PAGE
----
How to set CPU Affinities on linux box:

April 19, 2012


#include <cstdio>
#include <errno.h>
#include <sched.h>

#include <unistd.h> //processor affinity.
#include <sys/syscall.h> // thread ID.
#include <sys/resource.h> // get/set priority.

using namespace std;

int ShowAffinity () {
     cpu_set_t *mask;
     size_t size;

     // you can use sysconf or __CPU_SETSIZE system macro.
     int ncpu = sysconf(_SC_NPROCESSORS_ONLN);

     mask = CPU_ALLOC(ncpu);
     size = CPU_ALLOC_SIZE(ncpu);
     CPU_ZERO_S(size, mask);
     errno = 0;
     if ( sched_getaffinity(0, sizeof(mask), mask) == -1 ) {
     CPU_FREE(mask);
     switch ( errno ) {
     case EPERM: printf ( “Error: Insufficient permission.\n” ); break;
     case EFAULT: printf ( “Error: Invalid memory address.\n” ); break;
     case ESRCH: printf ( “Error: Invalid process ID\n” ); break;
     case EINVAL: printf ( “Error: Invalid arguments\n” ); break;
     }
     return -1;
     }

     printf ( “CPU Affinity: \n” );
     for ( int i=0; i < ncpu; i ++ ) {
         if ( CPU_ISSET_S( i, size, mask ) ) {
            printf(“\tCPU %d is set\n”, (i+1));
         }
     }

     CPU_FREE(mask);
    return 0;
}

int SetAffinity ( int cpuId ) {
    int ncpu = sysconf(_SC_NPROCESSORS_ONLN);
    cpu_set_t *mask = CPU_ALLOC(ncpu);
    size_t size = CPU_ALLOC_SIZE(ncpu);
    CPU_ZERO_S(size, mask);
    CPU_SET_S(cpuId, size, mask);
    if ( sched_setaffinity(0, size, mask) == -1 ) {
       CPU_FREE(mask);
       switch ( errno ) {
       case EPERM: printf ( “Error: Insufficient permission.\n” ); break;
       case EFAULT: printf ( “Error: Invalid memory address.\n” ); break;
       case ESRCH: printf ( “Error: Invalid process ID\n” ); break;
       case EINVAL: printf ( “Error: Invalid arguments\n” ); break;
       }
       return -1;
    }

    CPU_FREE(mask);
    return 0;
}

int ResetAffinity () {
    int ncpu = sysconf(_SC_NPROCESSORS_ONLN);
    cpu_set_t *mask = CPU_ALLOC(ncpu);
    size_t size = CPU_ALLOC_SIZE(ncpu);

    CPU_ZERO_S(size, mask);
    for ( int i=0; i < ncpu; i++ ) {
        CPU_SET_S(i, size, mask);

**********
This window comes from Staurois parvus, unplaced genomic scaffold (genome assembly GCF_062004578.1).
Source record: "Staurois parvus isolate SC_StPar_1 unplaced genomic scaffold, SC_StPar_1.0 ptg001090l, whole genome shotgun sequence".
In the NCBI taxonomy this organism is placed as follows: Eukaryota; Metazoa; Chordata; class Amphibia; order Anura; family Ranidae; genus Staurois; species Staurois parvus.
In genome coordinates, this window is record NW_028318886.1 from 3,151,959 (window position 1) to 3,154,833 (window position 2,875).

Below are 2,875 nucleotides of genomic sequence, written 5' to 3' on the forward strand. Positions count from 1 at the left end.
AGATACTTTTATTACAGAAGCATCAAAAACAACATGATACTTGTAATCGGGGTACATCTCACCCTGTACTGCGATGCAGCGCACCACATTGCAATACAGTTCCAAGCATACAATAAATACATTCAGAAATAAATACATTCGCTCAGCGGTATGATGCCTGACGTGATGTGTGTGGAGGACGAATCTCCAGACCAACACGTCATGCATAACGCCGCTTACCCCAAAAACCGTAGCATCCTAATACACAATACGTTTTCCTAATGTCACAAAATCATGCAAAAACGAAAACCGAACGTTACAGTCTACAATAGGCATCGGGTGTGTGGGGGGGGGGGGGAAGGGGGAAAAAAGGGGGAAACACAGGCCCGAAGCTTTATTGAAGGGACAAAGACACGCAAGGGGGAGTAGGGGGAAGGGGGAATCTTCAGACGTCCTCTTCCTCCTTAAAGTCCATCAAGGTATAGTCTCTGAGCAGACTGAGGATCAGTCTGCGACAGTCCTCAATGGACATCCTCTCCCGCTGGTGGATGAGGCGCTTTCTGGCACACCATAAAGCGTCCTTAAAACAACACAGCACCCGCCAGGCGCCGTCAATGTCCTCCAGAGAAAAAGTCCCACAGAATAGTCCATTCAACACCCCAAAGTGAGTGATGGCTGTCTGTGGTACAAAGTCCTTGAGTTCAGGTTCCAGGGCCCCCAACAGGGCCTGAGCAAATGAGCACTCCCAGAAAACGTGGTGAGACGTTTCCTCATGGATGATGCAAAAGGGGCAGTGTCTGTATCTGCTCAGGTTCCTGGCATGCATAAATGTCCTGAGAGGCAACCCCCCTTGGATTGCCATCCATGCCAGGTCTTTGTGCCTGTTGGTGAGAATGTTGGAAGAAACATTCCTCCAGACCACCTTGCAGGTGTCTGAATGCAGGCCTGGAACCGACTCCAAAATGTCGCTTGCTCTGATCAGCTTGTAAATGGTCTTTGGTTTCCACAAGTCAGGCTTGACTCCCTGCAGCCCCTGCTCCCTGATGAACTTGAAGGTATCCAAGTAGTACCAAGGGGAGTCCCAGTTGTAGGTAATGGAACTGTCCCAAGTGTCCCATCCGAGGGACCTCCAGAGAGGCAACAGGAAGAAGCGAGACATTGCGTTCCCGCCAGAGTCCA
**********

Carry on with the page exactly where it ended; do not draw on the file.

}

    if ( sched_setaffinity(0, size, mask) == -1 ) {
        CPU_FREE(mask);
        switch ( errno ) {
        case EPERM: printf ( “Error: Insufficient permission.\n” ); break;
        case EFAULT: printf ( “Error: Invalid memory address.\n” ); break;
        case ESRCH: printf ( “Error: Invalid process ID\n” ); break;
        case EINVAL: printf ( “Error: Invalid arguments\n” ); break;
        default: printf ( “Error: Unexpected Error code %d\n”, errno ); break;
        }
        return -1;
    }

    CPU_FREE(mask);
    return 0;
}

 

// To set CPU affinity of a any thread, call  SetAffinity() from thread function.

// e.g. you can set affinity for main thread/process as follows:

int main(void) {

    //get number of processors on the box.
    int ncpu = sysconf(_SC_NPROCESSORS_ONLN);
    ShowAffinity ();
    printf ( “\nRestricting to only middle one : %d \n”, ncpu/2 );
    SetAffinity ( (ncpu-1) / 2 );
    ShowAffinity ();

    return 0;
}

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“mktime” slow? use custom function.

December 1, 2010

Recently I was working on stream of timestamps in ASCII (C string) format. To do different calculations we mostly need to convert timestamp strings to epoch ticks. Standard C library provides “mktime” function which takes struct tm to be filled and passed as an argument to mktime function. Function works fine if you are not using it very frequently. But if you need to convert millions of conversion at runtime then this function becomes a bottle neck on the performance of your application. I didn’t get any chance to go through the source code/assembly of mktime so I am not sure why this function is so expensive. But I just tried to implement my custom function to do the same conversion what “mktime” does. Results were unbelieveable. I ran one million calls of each function and here are the results:

 mktime: 2950000 microseconds
 time_to_epoch: 60000 microseconds

Here is source code: